Max Holloway (-220) Vs. Dustin Poirier (+180)
Mr. Violence returns to the octagon against Max Holloway, an underdog, which may seem strange seeing as Poirier actually owns a victory over Holloway. You can largely throw that fight out the window, however, as Holloway is not even close to the same fighter he was back in 2012.
Holloway enters on a 13 fight win-streak. It’s fair to assume we are going to get the best version of him, now that he is moving to lightweight. He doesn’t have to cut the weight that has seen him bring his body to the point of exhaustion, causing him to pull out of many fights. Holloway was always the largest fighter in the featherweight division, but he still maintains that size advantage over most lightweights without having to worry about weight-cutting. He should be faster, stronger, and may even show more power. Poirier is one of the most entertaining fighters on the roster, with wins over Anthony Pettis, Justin Gaethje, and Eddie Alvarez, but none of those fighters had the IQ Holloway does. You’re going to have to hold your breath the whole time, but Holloway should get the job done.
Israel Adesanya (-180) Vs. Kelvin Gastelum (+160)
Distance, distance, distance. That will be the key here for Adesanya as he looks to improve on the model of Jon Jones. No one has been able to come close to providing a blueprint to test Adesanya, but if Gastelum gets back to his wrestling roots, he may have a path to victory here.
In truth, I just think Adesanya is that special and is on the path to being a once in a generation-type of talent that can be the face of UFC. A looming super fight with Robert Whittaker awaits the winner of the interim title here, and it will be a great one. Until I see someone provide a plan on how to beat Adesanya, I just can’t go against him.
In theory, this fight may have the potential to be a version of Stipe Miocic vs. Ngannou with Adesanya just not having anything close to the wrestling that Gastelum has, but he’s shown his get up game is top notch. This is his time, and let’s not forget Kelvin Gastelum goes through spurts where he looks plain dis-interested to be inside the octagon.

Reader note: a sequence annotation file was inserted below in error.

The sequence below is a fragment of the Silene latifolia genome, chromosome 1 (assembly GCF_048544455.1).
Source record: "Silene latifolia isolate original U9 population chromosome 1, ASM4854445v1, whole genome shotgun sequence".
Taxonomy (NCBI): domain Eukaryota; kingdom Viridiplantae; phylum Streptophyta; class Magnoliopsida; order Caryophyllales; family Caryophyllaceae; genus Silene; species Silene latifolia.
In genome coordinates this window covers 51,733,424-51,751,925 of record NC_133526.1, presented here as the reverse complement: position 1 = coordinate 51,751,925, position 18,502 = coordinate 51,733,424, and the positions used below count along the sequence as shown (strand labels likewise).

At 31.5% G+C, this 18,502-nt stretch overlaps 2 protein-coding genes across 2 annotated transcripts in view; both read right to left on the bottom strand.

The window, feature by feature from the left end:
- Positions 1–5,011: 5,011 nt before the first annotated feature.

Eryk Anders (-175) Vs. Khalil Rountree (+155)
A changing of styles has shown mixed results for Rountree, as he’s gotten away from his wrestling and turned into a kill or be killed fighter as of late. It worked for the first fight he employed this technique knocking out Gokhan Saki quickly, but then suffered a brutal knockout loss to hyper prospect Johnny Walker.
Anders is more than willing to stand and bang if that’s the type of fight Rountree wants to go with, and he has the much heavier hands. Anders is better just about everywhere including the wrestling department as the former NCAA National Champion linebacker was also a standout wrestling star at Alabama. Anders has been in bad form, losing three out of his last four, but the time off should serve him well and help get him back on track.
Ovince Saint Preux (-105) Vs. Nikita Krylov (-115)
I’ve said it before, I’ll say it again: no one beats bad fighters with more flash than OSP. I just don’t know the version of Krylov we’re going to get here. OSP did introduce the Von Flue choke to the world the last time these two fought in 2014, but you’d have to think Krylov is ready for it here.
There’s way too many unknowns here, but I’ve always been a fan of fading OSP off a win, so I’ll pick Krylov.